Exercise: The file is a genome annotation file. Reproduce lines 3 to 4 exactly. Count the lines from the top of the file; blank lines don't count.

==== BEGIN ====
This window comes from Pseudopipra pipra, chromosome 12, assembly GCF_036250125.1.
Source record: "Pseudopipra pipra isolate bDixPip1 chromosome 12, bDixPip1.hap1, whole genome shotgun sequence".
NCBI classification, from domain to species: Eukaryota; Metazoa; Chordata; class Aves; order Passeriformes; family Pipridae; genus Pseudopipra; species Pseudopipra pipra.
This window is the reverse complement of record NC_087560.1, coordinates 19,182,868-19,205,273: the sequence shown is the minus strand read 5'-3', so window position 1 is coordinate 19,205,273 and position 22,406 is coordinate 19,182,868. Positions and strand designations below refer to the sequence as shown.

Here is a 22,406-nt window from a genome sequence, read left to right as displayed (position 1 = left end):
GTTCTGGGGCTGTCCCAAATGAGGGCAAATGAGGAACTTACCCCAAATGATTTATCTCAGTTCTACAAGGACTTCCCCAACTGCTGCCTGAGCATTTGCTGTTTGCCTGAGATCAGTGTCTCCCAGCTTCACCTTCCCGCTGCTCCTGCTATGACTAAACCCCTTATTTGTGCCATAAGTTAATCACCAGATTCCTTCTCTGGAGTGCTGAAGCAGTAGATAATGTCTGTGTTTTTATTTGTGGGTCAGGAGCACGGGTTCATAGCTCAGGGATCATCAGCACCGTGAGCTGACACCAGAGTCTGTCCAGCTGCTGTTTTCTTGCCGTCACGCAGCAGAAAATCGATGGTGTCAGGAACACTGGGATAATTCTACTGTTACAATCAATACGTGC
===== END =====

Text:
NCBI classification, from domain to species: Eukaryota; Metazoa; Chordata; class Aves; order Passeriformes; family Pipridae; genus Pseudopipra; species Pseudopipra pipra.
This window is the reverse complement of record NC_087560.1, coordinates 19,182,868-19,205,273: the sequence shown is the minus strand read 5'-3', so window position 1 is coordinate 19,205,273 and position 22,406 is coordinate 19,182,868. Positions and strand designations below refer to the sequence as shown.